When military commander and later Emperor of France, Napoleon Bonaparte, invaded Egypt in 1798, Europe became fascinated by the lavish history of the ancient Egyptian dynasties – so much so that a supply chain sprang up to funnel artefacts and mummies from Egypt to eager European buyers.
At the time, mummies were incredibly easy to come by because there were centuries’ worth of mummified nobility to draw on, and commoners as well, naturally mummified by the hot, dry Egyptian climate. You could easily buy them from local street vendors with enough for chic Victorians to host mummy-unwrapping parties. Unsaleable mummies were often used as fertiliser and fuel.
In 1856, Sir Charles Nicholson entered that hectic marketplace as he sailed down the Nile. An English physician who had moved to Australia to join his wealthy shipowner uncle, Nicholson soon gained his own stature and was instrumental in setting up the University of Sydney, where he had many key roles, including chancellor.
Nicholson himself might have described the Egyptian antiquities market in terms of caveat emptor (“let the buyer beware”). If you said you’d pay more for a coffin with a mummy, that’s what you’d get. But did the mummy belong in that coffin? And was that an actual mummy or a newer body from another source?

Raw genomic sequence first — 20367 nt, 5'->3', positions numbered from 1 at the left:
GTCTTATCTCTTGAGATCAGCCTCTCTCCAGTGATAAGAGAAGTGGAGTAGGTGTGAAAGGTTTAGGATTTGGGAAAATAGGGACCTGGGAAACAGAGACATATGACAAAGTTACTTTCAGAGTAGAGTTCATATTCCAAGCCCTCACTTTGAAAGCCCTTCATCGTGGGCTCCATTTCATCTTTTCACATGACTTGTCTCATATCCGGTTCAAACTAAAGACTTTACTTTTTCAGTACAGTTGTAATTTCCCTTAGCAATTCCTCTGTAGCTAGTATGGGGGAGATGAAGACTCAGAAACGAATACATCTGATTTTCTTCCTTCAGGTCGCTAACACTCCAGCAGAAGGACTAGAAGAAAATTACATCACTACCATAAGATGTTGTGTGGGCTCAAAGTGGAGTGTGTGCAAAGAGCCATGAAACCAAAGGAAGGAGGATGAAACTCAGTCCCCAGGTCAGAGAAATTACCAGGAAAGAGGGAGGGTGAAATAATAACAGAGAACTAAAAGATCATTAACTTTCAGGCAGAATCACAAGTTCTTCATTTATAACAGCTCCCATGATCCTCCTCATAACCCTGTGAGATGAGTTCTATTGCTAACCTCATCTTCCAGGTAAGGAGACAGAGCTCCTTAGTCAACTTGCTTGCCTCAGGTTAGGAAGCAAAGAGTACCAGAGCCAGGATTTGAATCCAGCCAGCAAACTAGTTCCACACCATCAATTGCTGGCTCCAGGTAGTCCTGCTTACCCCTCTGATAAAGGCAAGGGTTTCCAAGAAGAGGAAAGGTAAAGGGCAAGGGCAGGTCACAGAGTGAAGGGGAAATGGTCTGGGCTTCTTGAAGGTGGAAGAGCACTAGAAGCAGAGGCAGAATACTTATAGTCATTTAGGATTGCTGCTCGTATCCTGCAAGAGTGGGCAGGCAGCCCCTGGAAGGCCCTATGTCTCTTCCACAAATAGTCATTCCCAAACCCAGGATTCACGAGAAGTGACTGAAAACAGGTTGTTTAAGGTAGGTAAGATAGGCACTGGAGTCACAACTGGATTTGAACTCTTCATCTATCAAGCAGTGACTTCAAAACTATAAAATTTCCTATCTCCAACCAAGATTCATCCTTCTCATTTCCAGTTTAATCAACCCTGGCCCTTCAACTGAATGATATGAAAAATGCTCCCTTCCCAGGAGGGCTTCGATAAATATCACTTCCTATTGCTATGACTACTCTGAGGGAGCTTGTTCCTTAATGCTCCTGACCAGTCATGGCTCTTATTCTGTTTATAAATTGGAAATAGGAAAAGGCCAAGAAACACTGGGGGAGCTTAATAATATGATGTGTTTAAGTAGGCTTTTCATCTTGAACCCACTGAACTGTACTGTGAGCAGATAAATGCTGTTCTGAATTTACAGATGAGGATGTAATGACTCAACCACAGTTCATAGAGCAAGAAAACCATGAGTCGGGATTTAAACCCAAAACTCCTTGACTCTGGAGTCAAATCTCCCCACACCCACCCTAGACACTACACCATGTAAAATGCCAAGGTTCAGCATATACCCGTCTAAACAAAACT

Dealing as best he could with the uncertainties, Nicholson put together his collection, which included elements from all over the ancient world, with one goal in mind. He wanted the new settlers in Australia to have a connection with antiquity (the greater antiquity of Aboriginal Australia was not a consideration), so in 1860 he started donating his collection to the University of Sydney, a continuing gesture which eventually added up to more than one thousand pieces. This gift led to the creation of the Nicholson Museum.
“Among the treasures was a particular Egyptian coffin,” says Senior Curator of the Nicholson, Dr James Fraser (BA(Hons) ’04 PhD ’16). “When I arrived at the University, a catalogue from 1948 said it was empty. But no-one really knew what was inside.”
An eager archaeologist, Fraser opened the coffin. It wasn’t empty. What it contained was, in essence, a mummy, but so torn apart by tomb robbers seeking amulets and jewels and rough handling on its travels from Egypt, that it was a pile of debris packed down one end of the coffin’s interior.
“In some ways, this was a good thing,” says Fraser. “Unlike in the past, mummies are now treated respectfully, as human remains. A well‑preserved mummy shouldn’t be tampered with or dissected, so the mummy amalgam found in the coffin was a chance to understand a mummy from the inside out.”
The investigation of the remains was still respectful, and for the person charged with sifting through the materials, Dr Constance Lord (GradDipInternatStud ‘95 BA ‘92), painstakingly slow. It was also hugely engaging. “You’ll never be rich as an Egyptologist,” she says. “But you’ll also never be bored.”
Lord’s Egypt obsession started when she was just five, with an art book of her mother’s that contained beautiful and other-worldly images from the Tomb of Nebamun. After years of study, Lord is now skilled in forensic Egyptology, which allows her to piece together stories and lives from organic remains including fabrics, bones and soft tissue.
“Poop is my favourite though,” she admits. “It’s amazing and preserves so beautifully and tells you what their meals were and the medicines they used.”